Chancellor Kwasi Kwarteng has been accused of “betting the house” on trickle-down economics after a “Robin Hood in reverse” budget which massively ramped up state borrowing to deliver the biggest tax cuts in a generation to the richest in society.
After Mr Kwarteng abolished the top 45p rate of income tax and reversed the 1.25 per cent rise in national insurance, independent economists said that almost half of his £45bn cuts will go to the top 5 per cent of earners.
His package – requiring £72.4bn of additional borrowing at a time of rising interest rates – spooked the markets, with the pound falling to a 37-year low against the dollar and the FTSE100 crashing through the 7,000 mark for the first time since June.
And senior Conservatives voiced alarm, with former Treasury minister John Glen warning the chancellor of the “irreconcilable realities” of loosening fiscal policy at a time when the Bank of England is tightening its monetary position in a bid to rein in inflation.
The package was announced a day after the Bank warned the UK may already be in a recession and lifted interest rates to 2.25 per cent.
Delivering what he termed a “growth plan” after just 17 days in the Treasury, Mr Kwarteng told the House of Commons that the tax cuts and deregulation promised in prime minister Liz Truss’s campaign for the Tory leadership were needed to “turn the vicious cycle of stagnation into a virtuous cycle of growth”.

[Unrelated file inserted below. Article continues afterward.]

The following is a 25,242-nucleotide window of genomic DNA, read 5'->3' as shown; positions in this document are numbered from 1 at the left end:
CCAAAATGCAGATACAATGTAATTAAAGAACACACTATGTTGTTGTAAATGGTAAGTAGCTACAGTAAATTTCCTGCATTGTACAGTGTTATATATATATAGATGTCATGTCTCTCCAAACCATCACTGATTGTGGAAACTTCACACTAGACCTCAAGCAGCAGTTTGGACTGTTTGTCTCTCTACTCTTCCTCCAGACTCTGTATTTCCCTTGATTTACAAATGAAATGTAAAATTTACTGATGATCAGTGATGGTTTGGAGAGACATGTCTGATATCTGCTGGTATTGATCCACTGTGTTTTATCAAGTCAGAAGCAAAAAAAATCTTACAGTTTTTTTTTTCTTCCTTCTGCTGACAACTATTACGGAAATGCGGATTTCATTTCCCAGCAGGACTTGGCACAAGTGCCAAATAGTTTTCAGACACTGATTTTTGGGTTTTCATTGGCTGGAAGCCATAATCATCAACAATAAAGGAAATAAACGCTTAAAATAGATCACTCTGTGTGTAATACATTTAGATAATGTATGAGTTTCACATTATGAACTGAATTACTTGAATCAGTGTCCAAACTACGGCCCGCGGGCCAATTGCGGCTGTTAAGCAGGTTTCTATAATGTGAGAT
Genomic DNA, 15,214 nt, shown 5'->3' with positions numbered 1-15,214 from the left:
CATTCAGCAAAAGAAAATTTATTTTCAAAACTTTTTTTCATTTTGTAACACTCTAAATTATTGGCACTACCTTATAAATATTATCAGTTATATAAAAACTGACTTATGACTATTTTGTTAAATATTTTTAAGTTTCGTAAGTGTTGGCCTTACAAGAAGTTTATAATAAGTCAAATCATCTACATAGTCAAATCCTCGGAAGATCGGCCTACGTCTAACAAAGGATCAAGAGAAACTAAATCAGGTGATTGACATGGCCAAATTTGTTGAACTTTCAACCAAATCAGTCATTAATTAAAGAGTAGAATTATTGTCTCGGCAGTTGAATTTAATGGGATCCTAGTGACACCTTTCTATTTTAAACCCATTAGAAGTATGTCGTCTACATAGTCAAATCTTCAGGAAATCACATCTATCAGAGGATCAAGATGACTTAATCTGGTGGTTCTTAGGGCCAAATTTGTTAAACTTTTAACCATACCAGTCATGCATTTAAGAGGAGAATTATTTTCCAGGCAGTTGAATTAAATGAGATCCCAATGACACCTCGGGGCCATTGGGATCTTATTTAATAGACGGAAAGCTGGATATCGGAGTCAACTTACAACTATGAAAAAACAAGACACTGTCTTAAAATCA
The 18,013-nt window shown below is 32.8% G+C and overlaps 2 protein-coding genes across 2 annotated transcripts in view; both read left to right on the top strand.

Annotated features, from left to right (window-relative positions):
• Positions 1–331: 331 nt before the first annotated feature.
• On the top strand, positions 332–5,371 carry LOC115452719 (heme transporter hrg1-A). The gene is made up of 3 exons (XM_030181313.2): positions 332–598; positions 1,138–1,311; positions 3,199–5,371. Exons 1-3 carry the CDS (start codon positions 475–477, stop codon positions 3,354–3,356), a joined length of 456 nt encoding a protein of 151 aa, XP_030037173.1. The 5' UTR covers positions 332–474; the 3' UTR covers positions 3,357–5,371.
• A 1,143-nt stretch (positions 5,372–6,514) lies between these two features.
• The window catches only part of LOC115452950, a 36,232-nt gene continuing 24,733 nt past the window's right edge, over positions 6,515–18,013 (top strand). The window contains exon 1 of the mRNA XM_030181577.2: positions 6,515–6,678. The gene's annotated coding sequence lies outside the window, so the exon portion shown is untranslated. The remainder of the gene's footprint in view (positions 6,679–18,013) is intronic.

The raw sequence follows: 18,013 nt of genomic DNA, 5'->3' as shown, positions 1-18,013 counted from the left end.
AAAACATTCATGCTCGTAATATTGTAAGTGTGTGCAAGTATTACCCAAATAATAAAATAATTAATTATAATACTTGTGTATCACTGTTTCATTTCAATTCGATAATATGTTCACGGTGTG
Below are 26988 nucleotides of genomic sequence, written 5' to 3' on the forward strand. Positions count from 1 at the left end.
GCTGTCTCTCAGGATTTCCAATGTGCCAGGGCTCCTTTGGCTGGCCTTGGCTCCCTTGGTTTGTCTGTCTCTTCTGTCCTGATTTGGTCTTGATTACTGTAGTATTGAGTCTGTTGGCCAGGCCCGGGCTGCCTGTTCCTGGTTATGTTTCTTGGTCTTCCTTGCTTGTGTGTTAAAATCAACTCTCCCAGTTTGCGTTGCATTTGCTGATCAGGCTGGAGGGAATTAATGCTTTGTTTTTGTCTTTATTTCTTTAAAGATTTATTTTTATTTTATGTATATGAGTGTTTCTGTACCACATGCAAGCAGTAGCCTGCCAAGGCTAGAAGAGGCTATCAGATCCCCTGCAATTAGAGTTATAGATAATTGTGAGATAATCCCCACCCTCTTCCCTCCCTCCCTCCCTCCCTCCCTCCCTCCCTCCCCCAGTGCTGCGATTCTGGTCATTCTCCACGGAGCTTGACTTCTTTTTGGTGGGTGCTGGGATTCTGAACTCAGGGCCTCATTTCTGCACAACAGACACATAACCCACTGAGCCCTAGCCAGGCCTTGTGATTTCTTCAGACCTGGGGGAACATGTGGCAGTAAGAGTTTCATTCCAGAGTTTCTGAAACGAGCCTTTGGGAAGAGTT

He scrapped stamp duty on homes worth up to £250,000, ditched the planned hike in corporation tax from 19p to 25p and brought forward to April 2023 a cut from 20 to 19 per cent in the main rate of income tax.
Supporters hailed the budget as the biggest tax-cutting package in 50 years.
But the Institute for Fiscal Studies said that, after taking into account tax changes introduced by Mr Kwarteng’s predecessor Rishi Sunak, only those earning £155,000 or more would gain overall over the course of this parliament.
Treasury figures showed that the abolition of the 45p income tax rate will benefit the 629,000 people in the UK earning over £150,000 to the tune of an average £10,000 a year, with gains rising the more they earn.
Torsten Bell, chief executive of the Resolution Foundation think tank, said those earning £1 million annually will get a £55,000 tax cut next year thanks to the wider package.
But there will be no gains for those earning less than £12,750, and those earning £20,000 will see a boost of just £157 from the cut in the basic rate. Just 12 per cent of tax gains go to the poorest half of households.
The Institute for Fiscal Studies said that the changes would leave the “vast majority of income tax payers paying more tax” by 2025/26, when Mr Sunak’s earlier freeze to tax thresholds is taken into account, with only those earning more than £155,000 gaining.
In a scathing analysis, IFS director Paul Johnson said the plan “seems to be to borrow large sums at increasingly expensive rates, put government debt on an unsustainable rising path, and hope that we get better growth”.
“Mr Kwarteng has shown himself willing to gamble with fiscal sustainability in order to push through these huge tax cuts,” Mr Johnson said. “Mr Kwarteng is not just gambling on a new strategy, he is betting the house.”